Eleint 28, 1479, Year of the Ageless One
The tangled maze of streets in the Netherese city of Lundeth was an easy place to get lost in.
All around the three travelers from the Western Sunset Vale people went about their business with seeming disinterest to the three visitors walking among them.
“I would think the locals would at least look at you Lo-kag with curiosity,” Caldreas Arannis said to the goliath barbarian. The great eladrin pyromancer walked with his magical staff in hand. He choked back a cough as a cloud of dust settled down on his companions and him from above.
Looking up, Caldreas spotted an elderly woman shaking a dusty rug outside of a second-story window. She gave the pyromancer an apologetic shrug then disappeared back inside her home.
“I thought of that too,” Lo-kag said shaking dust off of him. “Maybe they’ve seen my kind before.”
“Or they’ve seen enough strange folks that you’re no different to them,” Deb Merryfoot the halfling ranger said as he brushed off sand and dust from his cloak. “We are, after all, in Netheril. Strange to us is what’s ordinary to them.”
“Speaking of strange,” Caldreas added. “Are you sure we’re going the right way? The directions we were given by the stable master sounded confusing to me.”
“Wasn’t it?” Deb said. “Fortunately, you have my expertise to call upon. To be honest, I ignored the man’s direction soon after we left him. I can trust him with our flying mounts, but his sense of direction left a lot to be desired.”
“You did what?” Lo-kag asked. “You mean we’re lost then? Maybe we should have asked another ranger to join us. Was Rowan busy? Maybe we should have asked him.”
“Lost?” Deb said. “I don’t even know what that word means. Besides, who guided us all through Elturgard without so much as a map to rely on? And who navigated us through the streets of Berdusk while fighting off crazy Gauntlars? If I recall correctly, a certain goliath once got himself lost in Berdusk when—”
“Enough you two,” Caldreas interrupted. “We’re here.”
The three stopped in their tracks and gazed at the magnificent structure before them. Made from polished stone, the great Colosseum of Lundeth loomed majestically in the center of the city, it’s presence towering above nearby shops and homes.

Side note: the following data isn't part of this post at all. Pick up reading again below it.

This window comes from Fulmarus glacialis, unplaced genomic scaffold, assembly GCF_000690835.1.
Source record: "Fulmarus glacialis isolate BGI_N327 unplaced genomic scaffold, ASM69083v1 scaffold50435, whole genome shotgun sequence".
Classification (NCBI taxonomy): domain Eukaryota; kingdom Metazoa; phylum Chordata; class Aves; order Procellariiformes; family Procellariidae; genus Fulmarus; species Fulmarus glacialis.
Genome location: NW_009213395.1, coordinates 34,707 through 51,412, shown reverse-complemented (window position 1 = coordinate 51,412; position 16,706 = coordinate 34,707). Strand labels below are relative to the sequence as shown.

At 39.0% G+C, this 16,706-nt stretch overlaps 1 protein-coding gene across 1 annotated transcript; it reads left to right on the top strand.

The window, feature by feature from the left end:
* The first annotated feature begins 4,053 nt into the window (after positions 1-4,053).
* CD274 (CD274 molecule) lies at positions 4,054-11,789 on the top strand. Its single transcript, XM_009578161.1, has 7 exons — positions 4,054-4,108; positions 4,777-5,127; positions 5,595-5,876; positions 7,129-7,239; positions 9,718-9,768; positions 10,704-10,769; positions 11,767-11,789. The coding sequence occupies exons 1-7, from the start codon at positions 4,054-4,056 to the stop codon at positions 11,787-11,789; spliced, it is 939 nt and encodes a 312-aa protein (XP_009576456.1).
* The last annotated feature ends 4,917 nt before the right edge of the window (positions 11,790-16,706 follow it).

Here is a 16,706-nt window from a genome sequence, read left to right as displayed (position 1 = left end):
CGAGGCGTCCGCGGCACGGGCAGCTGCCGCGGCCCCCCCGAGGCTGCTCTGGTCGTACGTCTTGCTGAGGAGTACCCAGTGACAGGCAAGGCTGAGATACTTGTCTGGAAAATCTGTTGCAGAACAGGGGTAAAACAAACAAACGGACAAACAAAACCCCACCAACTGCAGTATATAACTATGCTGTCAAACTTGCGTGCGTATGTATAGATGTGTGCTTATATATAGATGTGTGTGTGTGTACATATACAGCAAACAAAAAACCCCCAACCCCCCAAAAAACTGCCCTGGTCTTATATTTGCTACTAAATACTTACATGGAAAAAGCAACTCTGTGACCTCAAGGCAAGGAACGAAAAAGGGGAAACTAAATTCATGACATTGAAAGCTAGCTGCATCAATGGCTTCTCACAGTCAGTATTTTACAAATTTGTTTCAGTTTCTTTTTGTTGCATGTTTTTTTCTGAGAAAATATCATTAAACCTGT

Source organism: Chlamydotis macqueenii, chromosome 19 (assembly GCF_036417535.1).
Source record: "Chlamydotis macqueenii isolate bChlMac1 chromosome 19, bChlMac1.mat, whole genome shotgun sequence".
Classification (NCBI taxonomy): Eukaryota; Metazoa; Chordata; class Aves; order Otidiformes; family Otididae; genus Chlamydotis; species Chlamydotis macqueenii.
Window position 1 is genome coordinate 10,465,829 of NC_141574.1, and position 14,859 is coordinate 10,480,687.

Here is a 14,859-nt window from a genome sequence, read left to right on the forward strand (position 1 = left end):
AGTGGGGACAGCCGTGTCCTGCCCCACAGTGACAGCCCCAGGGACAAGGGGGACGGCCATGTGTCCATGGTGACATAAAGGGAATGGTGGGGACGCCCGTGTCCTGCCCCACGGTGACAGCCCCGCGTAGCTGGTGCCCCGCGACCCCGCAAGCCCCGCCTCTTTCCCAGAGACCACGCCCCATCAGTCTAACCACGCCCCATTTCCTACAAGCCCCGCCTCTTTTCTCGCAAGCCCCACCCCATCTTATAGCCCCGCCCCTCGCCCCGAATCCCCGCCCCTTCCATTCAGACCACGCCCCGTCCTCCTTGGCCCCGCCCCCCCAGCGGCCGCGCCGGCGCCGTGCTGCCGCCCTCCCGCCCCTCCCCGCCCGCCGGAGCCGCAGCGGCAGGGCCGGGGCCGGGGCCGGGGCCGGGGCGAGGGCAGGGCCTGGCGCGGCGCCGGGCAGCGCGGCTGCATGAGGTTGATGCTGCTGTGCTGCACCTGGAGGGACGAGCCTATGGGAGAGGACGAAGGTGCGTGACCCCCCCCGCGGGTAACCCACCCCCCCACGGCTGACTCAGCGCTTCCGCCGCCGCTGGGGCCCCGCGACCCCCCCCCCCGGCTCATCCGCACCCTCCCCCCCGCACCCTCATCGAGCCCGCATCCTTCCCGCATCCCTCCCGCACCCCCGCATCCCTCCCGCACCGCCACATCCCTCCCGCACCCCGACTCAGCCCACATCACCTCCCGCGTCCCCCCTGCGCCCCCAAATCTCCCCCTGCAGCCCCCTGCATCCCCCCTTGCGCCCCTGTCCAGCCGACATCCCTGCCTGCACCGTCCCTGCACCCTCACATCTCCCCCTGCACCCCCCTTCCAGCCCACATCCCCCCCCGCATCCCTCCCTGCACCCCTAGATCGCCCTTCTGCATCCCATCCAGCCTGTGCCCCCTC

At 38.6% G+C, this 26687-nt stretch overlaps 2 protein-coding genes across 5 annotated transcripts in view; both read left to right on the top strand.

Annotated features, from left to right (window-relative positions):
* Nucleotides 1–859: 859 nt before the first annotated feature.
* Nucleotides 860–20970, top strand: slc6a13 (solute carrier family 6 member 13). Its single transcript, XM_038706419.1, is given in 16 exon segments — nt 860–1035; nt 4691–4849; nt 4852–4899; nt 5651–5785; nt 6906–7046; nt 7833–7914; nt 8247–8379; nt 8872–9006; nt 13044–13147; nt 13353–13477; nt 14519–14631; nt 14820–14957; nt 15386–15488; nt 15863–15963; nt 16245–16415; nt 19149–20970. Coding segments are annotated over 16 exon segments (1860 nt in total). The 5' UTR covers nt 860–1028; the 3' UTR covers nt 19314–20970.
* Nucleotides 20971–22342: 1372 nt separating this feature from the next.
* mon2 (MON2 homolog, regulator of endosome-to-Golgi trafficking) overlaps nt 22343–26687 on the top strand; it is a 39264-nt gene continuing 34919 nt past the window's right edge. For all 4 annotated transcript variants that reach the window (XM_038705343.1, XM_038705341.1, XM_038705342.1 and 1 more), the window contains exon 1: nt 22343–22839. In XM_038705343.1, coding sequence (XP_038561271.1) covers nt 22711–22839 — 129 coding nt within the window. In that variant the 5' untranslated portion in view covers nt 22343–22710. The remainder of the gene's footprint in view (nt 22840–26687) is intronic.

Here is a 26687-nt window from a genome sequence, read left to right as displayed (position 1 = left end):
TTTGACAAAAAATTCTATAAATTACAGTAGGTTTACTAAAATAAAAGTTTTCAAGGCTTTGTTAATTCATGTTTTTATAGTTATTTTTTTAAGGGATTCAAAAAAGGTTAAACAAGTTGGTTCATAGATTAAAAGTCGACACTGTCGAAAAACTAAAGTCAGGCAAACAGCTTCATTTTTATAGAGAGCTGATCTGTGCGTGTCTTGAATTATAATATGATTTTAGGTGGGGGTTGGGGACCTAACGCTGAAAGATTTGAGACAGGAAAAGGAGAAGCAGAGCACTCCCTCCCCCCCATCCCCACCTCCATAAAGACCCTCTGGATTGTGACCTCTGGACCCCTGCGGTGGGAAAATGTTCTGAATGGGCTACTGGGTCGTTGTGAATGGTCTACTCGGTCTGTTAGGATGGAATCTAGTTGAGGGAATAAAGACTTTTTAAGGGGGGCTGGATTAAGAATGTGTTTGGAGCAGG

“If Cain Justice saw this…” Lo-kag said.
“…He’d have one built in Bear’s Head.” Deb finished. Both looked at each other and chuckled.
“Except it would be floating a mile above the town.” Caldreas added. “Well, let’s get on with this and find Quan One-Eye.”
Once inside the colosseum, the three were guided to where Quan One-Eye was busy instructing other gladiators in a small but well-equipped training room.
“Well met,” Caldreas said as they walked up to the gladiatorial instructor.
As Rolando had described, Quan One-Eye was a powerfully built human. He stood just a few inches taller than Caldreas. He wore a simple crimson robe that opened in the front and exposed his scarred muscular chest. His face, too, bore a scar that ran from his forehead, over his missing right eye, and down to his chiseled jaw. His thick arms were covered in tattoos and scars.
Rolando mentioned that Quan was an old friend of his who fought his way up through the gladiatorial ranks, until an unlucky swipe of a sword took out his right eye. Since the unfortunate accident occurred, Quan all but gave up his career. Instead of fighting in the colosseum, he now trains Lundeth’s finest fighters. Rolando also mentioned that Quan was a highly respected man in Lundeth with many powerful friends and equally powerful enemies.
“Well met,” Quan said. “You three are obviously not from around here.” He turned to look at both Deb and Lo-kag who stood to either side of Caldreas. “I’m afraid I don’t train halflings, but perhaps I can train the goliath or even work miracles with you, although you’re going to need some muscles if you expect to survive in the arena.”
“I’m afraid you misunderstand the reason for our being here,” Caldreas said as he brought his staff down on Lo-kag’s foot which stopped the goliath in mid-chuckle. He gave Deb a stern look as well. “We were sent here by Rolando of Bear’s Head. You are a friend of his. He said you would have information regarding a magical item known as the Cloak of Flames.”